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Presidential Pardon:

Sri Lanka’s jailed ex-army chief smells freedom

May 20, 2012 (LBO) – Sri Lanka’s President Mahinda Rajapakse has signed papers to pardon jailed ex-army chief Sarath Fonseka, his aide said Sunday, a day after the island marked three-years since defeating the Tamil Tigers.

Rajapakse inked the papers on Friday evening and passed them to his chief-of-staff, his spokesman Bandula Jayasekera said.

“The papers will be sent to the Ministry of Justice on Monday,” Jayasekera said.

Fonseka unsuccessfully tried to unseat Rajapakse in the January 2010 presidential election. The two fell-out as to who should take credit to crush the Tigers in May 2009, that ended nearly four-decades of bloodshed.

Rajapakse on Thursday announced intentions to pardon his erstwhile military chief-turned main political foe, Fonseka.

On Friday, high court imposed one million rupee bail (8,000 dollars) on Fonseka in a case where he is accused of employing military deserters, his lawyer Saliya Peiris said. However, it was not immediately clear if Fonseka would have to stand trial for the offence.

The government detained Fonseka two weeks after his election defeat in February 2010, on charges of corruption relating to military purchases. He was convicted given a 30-month jail sentence in September 2010.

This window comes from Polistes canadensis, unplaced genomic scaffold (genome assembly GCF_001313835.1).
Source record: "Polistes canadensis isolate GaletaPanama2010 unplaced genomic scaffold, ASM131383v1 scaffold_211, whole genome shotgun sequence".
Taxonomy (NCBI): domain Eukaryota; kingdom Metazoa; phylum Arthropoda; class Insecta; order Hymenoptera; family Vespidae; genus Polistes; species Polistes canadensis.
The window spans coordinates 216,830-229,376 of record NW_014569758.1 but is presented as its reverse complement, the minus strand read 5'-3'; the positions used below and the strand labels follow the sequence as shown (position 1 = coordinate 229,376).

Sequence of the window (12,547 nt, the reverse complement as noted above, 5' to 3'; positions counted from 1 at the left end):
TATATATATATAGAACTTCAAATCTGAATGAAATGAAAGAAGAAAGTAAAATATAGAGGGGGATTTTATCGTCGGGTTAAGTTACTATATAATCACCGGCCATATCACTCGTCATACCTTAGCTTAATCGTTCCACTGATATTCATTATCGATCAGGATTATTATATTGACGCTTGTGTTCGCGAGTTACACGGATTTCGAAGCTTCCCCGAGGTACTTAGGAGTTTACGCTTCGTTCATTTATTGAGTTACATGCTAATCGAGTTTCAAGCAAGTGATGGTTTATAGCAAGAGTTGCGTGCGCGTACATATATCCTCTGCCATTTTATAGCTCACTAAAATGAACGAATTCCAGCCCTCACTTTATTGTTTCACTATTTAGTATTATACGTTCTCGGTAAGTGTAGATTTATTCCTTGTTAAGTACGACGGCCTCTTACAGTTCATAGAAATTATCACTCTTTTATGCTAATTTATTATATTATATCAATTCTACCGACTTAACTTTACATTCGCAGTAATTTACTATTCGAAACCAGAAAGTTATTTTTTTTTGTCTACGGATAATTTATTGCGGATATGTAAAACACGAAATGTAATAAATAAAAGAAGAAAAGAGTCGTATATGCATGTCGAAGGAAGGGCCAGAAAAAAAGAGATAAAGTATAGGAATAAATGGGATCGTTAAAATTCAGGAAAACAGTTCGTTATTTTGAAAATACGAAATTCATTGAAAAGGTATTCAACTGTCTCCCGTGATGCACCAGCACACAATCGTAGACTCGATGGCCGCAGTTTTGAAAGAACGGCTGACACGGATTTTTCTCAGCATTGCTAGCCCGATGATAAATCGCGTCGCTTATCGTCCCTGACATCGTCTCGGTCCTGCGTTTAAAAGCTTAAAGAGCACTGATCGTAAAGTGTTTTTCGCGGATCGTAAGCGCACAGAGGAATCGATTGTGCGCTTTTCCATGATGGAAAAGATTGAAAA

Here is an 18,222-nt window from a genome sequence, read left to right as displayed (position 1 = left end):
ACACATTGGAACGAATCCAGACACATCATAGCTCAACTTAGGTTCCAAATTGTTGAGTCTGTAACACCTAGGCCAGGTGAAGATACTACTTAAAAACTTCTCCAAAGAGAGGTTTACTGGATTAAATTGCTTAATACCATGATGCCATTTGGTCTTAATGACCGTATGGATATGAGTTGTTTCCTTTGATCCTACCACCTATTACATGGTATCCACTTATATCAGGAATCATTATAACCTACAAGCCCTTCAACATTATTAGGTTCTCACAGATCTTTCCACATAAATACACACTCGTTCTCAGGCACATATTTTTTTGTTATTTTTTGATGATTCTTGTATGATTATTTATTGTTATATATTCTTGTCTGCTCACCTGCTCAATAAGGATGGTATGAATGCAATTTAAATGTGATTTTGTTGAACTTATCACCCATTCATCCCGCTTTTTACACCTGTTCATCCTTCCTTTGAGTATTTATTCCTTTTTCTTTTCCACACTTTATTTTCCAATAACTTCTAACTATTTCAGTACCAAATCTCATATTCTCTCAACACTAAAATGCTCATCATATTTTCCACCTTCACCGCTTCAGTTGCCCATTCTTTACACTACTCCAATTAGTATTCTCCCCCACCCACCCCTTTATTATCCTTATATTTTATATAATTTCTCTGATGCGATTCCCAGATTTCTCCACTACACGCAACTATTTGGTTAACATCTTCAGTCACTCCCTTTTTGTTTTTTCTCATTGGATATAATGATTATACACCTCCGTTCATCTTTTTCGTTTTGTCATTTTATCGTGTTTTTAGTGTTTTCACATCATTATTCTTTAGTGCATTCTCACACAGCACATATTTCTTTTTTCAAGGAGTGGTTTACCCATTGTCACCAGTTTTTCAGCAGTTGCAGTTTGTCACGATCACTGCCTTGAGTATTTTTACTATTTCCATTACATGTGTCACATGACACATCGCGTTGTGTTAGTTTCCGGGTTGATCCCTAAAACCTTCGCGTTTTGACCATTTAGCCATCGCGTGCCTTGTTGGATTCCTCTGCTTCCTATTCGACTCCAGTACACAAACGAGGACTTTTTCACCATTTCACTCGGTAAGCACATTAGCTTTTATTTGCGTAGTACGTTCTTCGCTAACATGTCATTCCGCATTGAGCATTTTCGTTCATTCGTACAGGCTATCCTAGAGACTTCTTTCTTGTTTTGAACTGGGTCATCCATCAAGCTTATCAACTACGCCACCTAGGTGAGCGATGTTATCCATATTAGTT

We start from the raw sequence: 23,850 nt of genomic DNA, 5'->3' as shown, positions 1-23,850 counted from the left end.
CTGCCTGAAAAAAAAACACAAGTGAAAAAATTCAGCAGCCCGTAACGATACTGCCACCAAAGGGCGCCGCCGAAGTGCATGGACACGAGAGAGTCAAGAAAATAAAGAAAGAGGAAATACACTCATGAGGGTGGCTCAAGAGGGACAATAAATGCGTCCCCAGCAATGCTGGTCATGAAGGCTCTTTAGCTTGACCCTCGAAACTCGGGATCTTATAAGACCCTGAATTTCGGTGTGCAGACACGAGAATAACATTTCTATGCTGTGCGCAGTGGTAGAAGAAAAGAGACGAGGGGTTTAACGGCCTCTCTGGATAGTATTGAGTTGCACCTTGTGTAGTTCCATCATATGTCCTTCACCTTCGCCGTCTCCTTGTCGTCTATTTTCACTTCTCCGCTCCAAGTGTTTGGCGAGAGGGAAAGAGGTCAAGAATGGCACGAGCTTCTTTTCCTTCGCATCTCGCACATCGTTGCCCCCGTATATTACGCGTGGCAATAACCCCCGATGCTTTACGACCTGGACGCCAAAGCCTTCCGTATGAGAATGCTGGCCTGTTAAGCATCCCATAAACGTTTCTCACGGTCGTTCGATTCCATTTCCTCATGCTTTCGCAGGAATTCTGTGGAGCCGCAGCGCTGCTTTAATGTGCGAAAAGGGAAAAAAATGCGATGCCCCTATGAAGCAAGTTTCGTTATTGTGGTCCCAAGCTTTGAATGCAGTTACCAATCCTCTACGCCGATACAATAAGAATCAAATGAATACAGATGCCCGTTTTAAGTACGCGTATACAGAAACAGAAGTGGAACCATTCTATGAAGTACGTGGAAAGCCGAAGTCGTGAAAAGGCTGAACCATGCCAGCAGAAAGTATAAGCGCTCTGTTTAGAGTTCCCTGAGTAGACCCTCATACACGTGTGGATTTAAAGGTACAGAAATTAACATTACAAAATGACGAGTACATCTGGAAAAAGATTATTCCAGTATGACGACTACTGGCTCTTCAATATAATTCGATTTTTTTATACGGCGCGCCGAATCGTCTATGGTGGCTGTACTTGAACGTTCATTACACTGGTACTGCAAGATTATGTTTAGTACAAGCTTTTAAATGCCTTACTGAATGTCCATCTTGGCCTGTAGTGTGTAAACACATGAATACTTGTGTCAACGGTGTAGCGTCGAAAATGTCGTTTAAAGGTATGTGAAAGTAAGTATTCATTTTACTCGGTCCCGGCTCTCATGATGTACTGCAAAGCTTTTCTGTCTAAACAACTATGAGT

Last November, Fonseka was also convicted and sentenced to three-years in jail for saying that Tiger surrenders were killed on the orders of Rajapakse’s younger brother Gotabhaya, who is defence secretary.

He has appealed that verdict.

The former four-star general is currently being treated at a Colombo-based private hospital for a respiratory problem caused by injuries he suffered in a suicide bomb attack in April 2006.

Fonseka’s wife Anoma said Rajapakse had promised to clear her husband of all charges.

Rajapakse on Saturday rejected international demands that he withdraw troops from the island's former war zone, during his nationwide address to mark the Tigers’ defeat.

The president, who is also the commander-in-chief, said military camps couldn’t be dismantled as it would undermine national security in that island that is emerging from decades of ethnic bloodshed.

"Some are shouting 'remove camps, remove camps'," Rajapakse said. But "these camps are not in another country. We have troops elsewhere in the country as well".

 
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